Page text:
- a regression of  or  on functionality
- design weakens main strike plate
- most FFF materials not recommended for this application
- unnecessary support
- handle useful for other applications
This OSAT Project is an ergonomic Ice Scraper. Its purpose is to be able to scrape ice off of objects that have the ability to accumulate ice. In order to increase usability, the scraper has adjustable handles and extensions that allow it to be customizable to the user or task at hand. Apart from its primary function, the handles and extensions are threaded and can easily be adapted to retro fit other tools that require an adjustable ergonomic handle. This OSAT tool fulfills the needs of those in colder climates that may experience ice accumulation. Additionally, it can be retro fitted to accommodate other needs. I have not found case studies where this technology proves to be successful.
Bill of Materials[edit | edit source]
Hatchbox PLA 1.75mm or similar 3D printing material. Elmers glue stick - for printing surface adhesion.  Here is a link to the youmagine with all of the design files. https://www.youmagine.com/designs/ice-scraper
Tools needed[edit | edit source]
- MOST Delta RepRap or similar RepRap 3-D printer
- Needle Nose Pliers
Skills and knowledge needed[edit | edit source]
Technical Specifications and Assembly Instructions[edit | edit source]
Print Directions[edit | edit source]
There are 3 printable files in this print; the ergonomic handle, the extender, and the ice scraper.
Layer Height[edit | edit source]
It is recommended to print the ergonomic handle and the extender at a layer height of 0.1mm to ensure that the male screw threading gets printed accurately. It is also recommended to print the ice scraper at 0.1mm, but it is not as essential as the ergonomic handle and the extender.
Speed[edit | edit source]
It is good practice to print at slow speeds when producing quality prints. For this print I used 50mm/s.
Temperature[edit | edit source]
I used Hatchbox 1.75mm PLA to make this print. A good temperature to print at with this filament is 210 degrees celsius.
Fill[edit | edit source]
Generally, the high the fill percent the stronger the part is. Knowing this, I used 50% fill on the ergonomic handle and extender because they needed to be relatively strong and relatively light. For the ice scraper, I used 100% fill because this part needs to be as strong as possible since it is the part that is going to be put under the most amount of stress.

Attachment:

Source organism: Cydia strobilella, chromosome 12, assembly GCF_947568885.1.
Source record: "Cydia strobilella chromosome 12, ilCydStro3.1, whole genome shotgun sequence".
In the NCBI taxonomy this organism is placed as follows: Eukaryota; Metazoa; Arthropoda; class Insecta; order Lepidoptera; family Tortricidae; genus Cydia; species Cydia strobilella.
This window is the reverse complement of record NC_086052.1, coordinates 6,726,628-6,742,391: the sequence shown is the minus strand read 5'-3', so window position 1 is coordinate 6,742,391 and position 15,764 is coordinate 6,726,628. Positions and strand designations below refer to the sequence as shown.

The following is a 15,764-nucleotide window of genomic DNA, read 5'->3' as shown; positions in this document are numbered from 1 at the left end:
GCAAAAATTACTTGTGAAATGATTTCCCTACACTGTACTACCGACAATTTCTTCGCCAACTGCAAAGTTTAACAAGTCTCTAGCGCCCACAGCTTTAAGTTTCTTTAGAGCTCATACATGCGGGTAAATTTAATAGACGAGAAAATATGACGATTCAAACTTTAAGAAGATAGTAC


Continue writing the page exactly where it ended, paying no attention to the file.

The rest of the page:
Support Material[edit | edit source]
It is not required to use support material for the ergonomic handle and the extender, but it is required to use support material in order to properly print the ice scraper. Support material is not required everywhere, but should be used on areas over the build area for the ice scraper.
Removing Support Structure[edit | edit source]
- Using needle nose pliers, grab and tear support structure off of the base of the ice scraper part. (Note: Leave the support structure at the very front edge of the ice scraper in tact. removal of this may damage the scraping edge and ruin the quality of the scraper.)
- Once all or most of the support structure is removed, sand until desired finish is achieved.
Print Time Estimate[edit | edit source]
The estimated print time for this project is about 18 hours for a high quality print.
Assembly Time Estimate[edit | edit source]
The assembly time for this project should be under a minute.
Common Problems and Solutions[edit | edit source]
- A common problem encountered with this design is the possibility of the male screw threading breaking off into the female screw threading.
- To prevent this:
- Don't tighten the extender and handle pieces on too tight.
- Don't apply heavy force perpendicular to the axis of motion. (If you are working with the ice scraper with a left to right motion, do not apply a large force from the top)
- To solve this:
- Try and bore out the female screw thread by screwing a drill bit with a diameter that is a lot smaller than the female screw thread diameter.
- Gradually increase the diameter of the drill bit you are using to bore out the female screw thread until you are within 1 to 2mm of the beginning of the female screw thread.
- Using a small flat head screw driver or razor blade, pry in between the female screw thread and the remaining male screw thread to try and break it apart so it can be removed.
- To prevent this:
- Another common problem is not getting the handle's grip to line up in the desired orientation with the ice scraper.
- To solve this:
- Try printing more extender rods until the handle's grip is in the desired orientation. (DO NOT TRY AND TIGHTEN SO THE HANDLE"S GRIP LINES UP - This may result in breaking off a male screw thread into a female screw thread)
- To solve this:
Cost savings[edit | edit source]
Estimated Cost[edit | edit source]
It is estimated that printing all three parts using the printing guidelines above will cost $2.88. Here is a link to a commercial equivalent. 
Estimated Savings[edit | edit source]
The cheapest commercial equivalents run from about $8 to upwards of $50. This OSAT project will produce savings of $5.12 to $47.12. That equates to 64% - 95% savings when compared to a similar commercial product.
References[edit | edit source]
A isometric threading library was used to make the threading so the parts can be connected and customizable. Here is a link to the threading library. http://www.thingiverse.com/thing:311031